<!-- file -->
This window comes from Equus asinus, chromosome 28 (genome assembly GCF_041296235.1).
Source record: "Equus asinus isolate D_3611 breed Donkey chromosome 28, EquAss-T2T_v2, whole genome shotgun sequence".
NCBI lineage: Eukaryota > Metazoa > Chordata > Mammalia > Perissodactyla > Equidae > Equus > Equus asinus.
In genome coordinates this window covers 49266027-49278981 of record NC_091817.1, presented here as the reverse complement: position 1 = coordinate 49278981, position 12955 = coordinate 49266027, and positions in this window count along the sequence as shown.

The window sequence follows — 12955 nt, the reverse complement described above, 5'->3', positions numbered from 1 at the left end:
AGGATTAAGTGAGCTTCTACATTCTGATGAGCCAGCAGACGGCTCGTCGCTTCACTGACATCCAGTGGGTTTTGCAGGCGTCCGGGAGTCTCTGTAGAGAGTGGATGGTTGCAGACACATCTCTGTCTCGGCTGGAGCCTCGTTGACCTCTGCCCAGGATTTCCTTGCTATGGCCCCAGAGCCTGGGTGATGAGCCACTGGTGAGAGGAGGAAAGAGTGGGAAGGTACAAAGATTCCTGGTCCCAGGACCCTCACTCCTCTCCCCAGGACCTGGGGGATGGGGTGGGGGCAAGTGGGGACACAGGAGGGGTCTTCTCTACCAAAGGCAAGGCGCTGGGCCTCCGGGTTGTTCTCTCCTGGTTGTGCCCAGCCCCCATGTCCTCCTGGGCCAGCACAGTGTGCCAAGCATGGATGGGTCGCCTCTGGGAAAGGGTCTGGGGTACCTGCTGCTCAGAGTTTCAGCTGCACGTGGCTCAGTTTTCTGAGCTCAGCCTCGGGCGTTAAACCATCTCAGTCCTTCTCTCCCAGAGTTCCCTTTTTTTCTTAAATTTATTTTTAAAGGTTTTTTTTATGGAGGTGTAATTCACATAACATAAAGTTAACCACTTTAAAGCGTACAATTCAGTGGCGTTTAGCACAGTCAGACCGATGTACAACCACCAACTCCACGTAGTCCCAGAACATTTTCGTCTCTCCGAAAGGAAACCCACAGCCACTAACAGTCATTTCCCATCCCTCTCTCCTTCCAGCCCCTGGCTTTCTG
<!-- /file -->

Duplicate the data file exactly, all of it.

This window comes from Equus asinus, chromosome 28 (genome assembly GCF_041296235.1).
Source record: "Equus asinus isolate D_3611 breed Donkey chromosome 28, EquAss-T2T_v2, whole genome shotgun sequence".
NCBI lineage: Eukaryota > Metazoa > Chordata > Mammalia > Perissodactyla > Equidae > Equus > Equus asinus.
In genome coordinates this window covers 49266027-49278981 of record NC_091817.1, presented here as the reverse complement: position 1 = coordinate 49278981, position 12955 = coordinate 49266027, and positions in this window count along the sequence as shown.

The window sequence follows — 12955 nt, the reverse complement described above, 5'->3', positions numbered from 1 at the left end:
AGGATTAAGTGAGCTTCTACATTCTGATGAGCCAGCAGACGGCTCGTCGCTTCACTGACATCCAGTGGGTTTTGCAGGCGTCCGGGAGTCTCTGTAGAGAGTGGATGGTTGCAGACACATCTCTGTCTCGGCTGGAGCCTCGTTGACCTCTGCCCAGGATTTCCTTGCTATGGCCCCAGAGCCTGGGTGATGAGCCACTGGTGAGAGGAGGAAAGAGTGGGAAGGTACAAAGATTCCTGGTCCCAGGACCCTCACTCCTCTCCCCAGGACCTGGGGGATGGGGTGGGGGCAAGTGGGGACACAGGAGGGGTCTTCTCTACCAAAGGCAAGGCGCTGGGCCTCCGGGTTGTTCTCTCCTGGTTGTGCCCAGCCCCCATGTCCTCCTGGGCCAGCACAGTGTGCCAAGCATGGATGGGTCGCCTCTGGGAAAGGGTCTGGGGTACCTGCTGCTCAGAGTTTCAGCTGCACGTGGCTCAGTTTTCTGAGCTCAGCCTCGGGCGTTAAACCATCTCAGTCCTTCTCTCCCAGAGTTCCCTTTTTTTCTTAAATTTATTTTTAAAGGTTTTTTTTATGGAGGTGTAATTCACATAACATAAAGTTAACCACTTTAAAGCGTACAATTCAGTGGCGTTTAGCACAGTCAGACCGATGTACAACCACCAACTCCACGTAGTCCCAGAACATTTTCGTCTCTCCGAAAGGAAACCCACAGCCACTAACAGTCATTTCCCATCCCTCTCTCCTTCCAGCCCCTGGCTTTCTG